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Obama Acts to Ease U.S. Drug Shortages

By Amanda Gardner
HealthDay Reporter

MONDAY, Oct. 31 (HealthDay News) -- Jay Cuetara arrived at the chemotherapy suite of his hospital one day and was told a critical component of the chemo cocktail that had kept his metastatic cancer in check for two-and-a-half years was unavailable.

Cuetara, 49, didn't get treatment that day, but he still was one of the lucky ones: His San Francisco hospital managed to procure the drug and he resumed treatment in just one week. Others have been less fortunate.

Now, an executive order signed by President Barack Obama Monday may help ease the drug shortages that threaten the lives of patients like Cuetara across the United States.

The executive order directs the U.S. Food and Drug Administration (FDA) to "take action" to prevent and reduce the worsening prescription drug shortages that have plagued the country for several years.

"Between 2005 and 2010, the number of prescription drug shortages has tripled," said Kathleen Sebelius, secretary of the U.S. Department of Health and Human Services, at a Monday news conference.

So far this year, some 200 drug shortages have occurred compared to 178 in all of 2010, the FDA previously stated.

The executive order directs the FDA to take steps to require drug manufacturers to report any impending shortages or discontinuances six months ahead of the shortage, as recommended by pending bipartisan legislation.

Now, drug manufacturers only have a legal obligation to notify the FDA if they are discontinuing a drug for which there is just one manufacturer, FDA commissioner Dr. Margaret Hamburg said, speaking at the news conference. Other notifications are voluntary.

"The data is clear that early notification has a significant and meaningful impact on drug shortage," said Hamburg.

The FDA should also speed up its review of new manufacturing sites, new suppliers and new manufacturing protocols, and also add more staff to its drug-shortage office, the order stated.

The order also calls on the FDA to work with the U.S. Department of Justice to see if "gray market profiteers are hoarding drugs and charging exorbitant prices," said Sebelius.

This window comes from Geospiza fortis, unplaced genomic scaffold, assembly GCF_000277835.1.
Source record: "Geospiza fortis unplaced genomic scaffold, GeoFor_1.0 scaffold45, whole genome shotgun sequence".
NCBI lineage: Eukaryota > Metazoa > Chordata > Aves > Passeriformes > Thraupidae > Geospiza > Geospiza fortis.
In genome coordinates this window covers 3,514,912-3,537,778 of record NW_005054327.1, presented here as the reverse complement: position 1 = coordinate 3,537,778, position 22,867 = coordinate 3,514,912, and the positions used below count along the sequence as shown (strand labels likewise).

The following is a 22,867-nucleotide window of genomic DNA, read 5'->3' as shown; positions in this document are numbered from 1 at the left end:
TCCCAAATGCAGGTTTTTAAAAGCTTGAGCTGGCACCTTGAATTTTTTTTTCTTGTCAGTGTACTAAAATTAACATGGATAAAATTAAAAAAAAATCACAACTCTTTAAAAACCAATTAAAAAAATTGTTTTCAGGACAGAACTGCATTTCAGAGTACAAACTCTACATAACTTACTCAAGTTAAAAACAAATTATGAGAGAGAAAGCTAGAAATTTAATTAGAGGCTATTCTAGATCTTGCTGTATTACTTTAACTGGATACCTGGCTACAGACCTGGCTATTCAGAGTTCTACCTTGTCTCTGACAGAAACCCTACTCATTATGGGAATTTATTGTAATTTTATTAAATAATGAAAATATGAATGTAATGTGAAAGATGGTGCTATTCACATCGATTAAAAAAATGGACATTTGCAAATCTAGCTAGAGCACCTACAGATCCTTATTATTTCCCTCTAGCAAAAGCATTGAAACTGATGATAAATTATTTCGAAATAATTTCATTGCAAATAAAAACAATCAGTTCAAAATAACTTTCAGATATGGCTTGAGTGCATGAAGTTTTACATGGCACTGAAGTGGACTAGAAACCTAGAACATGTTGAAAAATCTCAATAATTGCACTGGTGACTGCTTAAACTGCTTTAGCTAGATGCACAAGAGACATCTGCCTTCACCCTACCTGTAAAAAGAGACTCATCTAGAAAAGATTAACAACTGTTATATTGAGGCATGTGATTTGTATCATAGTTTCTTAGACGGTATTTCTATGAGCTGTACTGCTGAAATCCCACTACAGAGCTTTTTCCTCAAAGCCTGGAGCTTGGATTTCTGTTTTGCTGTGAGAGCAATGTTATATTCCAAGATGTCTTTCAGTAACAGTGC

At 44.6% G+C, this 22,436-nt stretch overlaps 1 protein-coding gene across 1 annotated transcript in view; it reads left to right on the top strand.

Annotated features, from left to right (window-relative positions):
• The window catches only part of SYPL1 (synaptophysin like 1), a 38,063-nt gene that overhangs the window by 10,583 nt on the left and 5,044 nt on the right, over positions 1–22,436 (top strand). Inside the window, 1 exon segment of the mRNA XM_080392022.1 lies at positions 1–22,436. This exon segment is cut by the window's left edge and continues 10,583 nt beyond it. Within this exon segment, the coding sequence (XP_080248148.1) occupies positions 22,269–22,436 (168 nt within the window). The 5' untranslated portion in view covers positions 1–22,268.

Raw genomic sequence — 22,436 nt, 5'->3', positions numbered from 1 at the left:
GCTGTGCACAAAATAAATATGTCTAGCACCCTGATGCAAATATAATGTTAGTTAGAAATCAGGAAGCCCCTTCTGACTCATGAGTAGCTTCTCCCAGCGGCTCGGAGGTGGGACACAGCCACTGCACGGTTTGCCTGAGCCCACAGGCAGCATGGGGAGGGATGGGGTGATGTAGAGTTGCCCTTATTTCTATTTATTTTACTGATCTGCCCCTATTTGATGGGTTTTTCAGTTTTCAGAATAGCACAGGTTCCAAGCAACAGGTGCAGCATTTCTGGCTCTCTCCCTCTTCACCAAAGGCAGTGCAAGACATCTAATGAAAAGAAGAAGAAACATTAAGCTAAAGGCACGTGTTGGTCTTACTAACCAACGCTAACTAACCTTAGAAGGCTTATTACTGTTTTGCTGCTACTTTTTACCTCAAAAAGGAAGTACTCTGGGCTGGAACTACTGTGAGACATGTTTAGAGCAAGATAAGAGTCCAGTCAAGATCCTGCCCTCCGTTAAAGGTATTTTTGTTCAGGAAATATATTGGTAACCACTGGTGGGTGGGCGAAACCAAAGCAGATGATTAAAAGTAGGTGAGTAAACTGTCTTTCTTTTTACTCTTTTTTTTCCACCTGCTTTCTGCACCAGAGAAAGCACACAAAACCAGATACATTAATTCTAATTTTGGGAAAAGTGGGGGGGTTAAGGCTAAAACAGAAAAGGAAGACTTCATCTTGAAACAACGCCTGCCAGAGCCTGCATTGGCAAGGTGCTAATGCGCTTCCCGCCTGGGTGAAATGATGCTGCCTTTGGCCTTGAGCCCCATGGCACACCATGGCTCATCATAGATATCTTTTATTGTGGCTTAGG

"In past months we've heard of blood pressure drugs which are normally sold for $26 being sold for $1,200," she said.

Experts said the executive order is a good start, but that more is needed.

"This is a step in the right direction, but there's still much more to be done," said Dr. J. Leonard Lichtenfeld, deputy chief medical officer of the American Cancer Society. "We think the shortage issue is very serious. It's a major issue and it's disrupting patient care."

Another expert agreed. "I think this will help . . . [but] I still think there are some fundamental contributing factors that eventually will have to be addressed," added Dr. James Speyer, medical director of the Clinical Cancer Center at NYU Langone Medical Center in New York City.

Many of the scarce drugs are injectables, such as cytarabine and cisplatin, used to treat serious conditions such as cancer.

And most of the drugs are generic, meaning companies don't make much money on them and may, in some cases, opt to discontinue them.

The shortages occur frequently because of manufacturing problems, ranging from contamination to late delivery of raw materials. Other difficulties include label and packaging misprints and increased demand.

Some people believe FDA practices contribute to the shortages. For instance, critics say that if a plant is closed because of contamination, the FDA needs to speed up inspection of the facility to allow them to start producing the drug again.

More information

For more information on drug shortages, visit the U.S. Food and Drug Administration.

SOURCES: J. Leonard Lichtenfeld, M.D., deputy chief medical officer, American Cancer Society; James Speyer, M.D., medical director, Clinical Cancer Center, NYU Langone Medical Center, New York City; Oct. 31, 2011, teleconference with Kathleen Sebelius, Secretary, U.S. Department of Health and Human Services; Margaret Hamburg, M.D., commissioner, U.S. Food and Drug Administration; Jay Cuetara, patient, San Francisco

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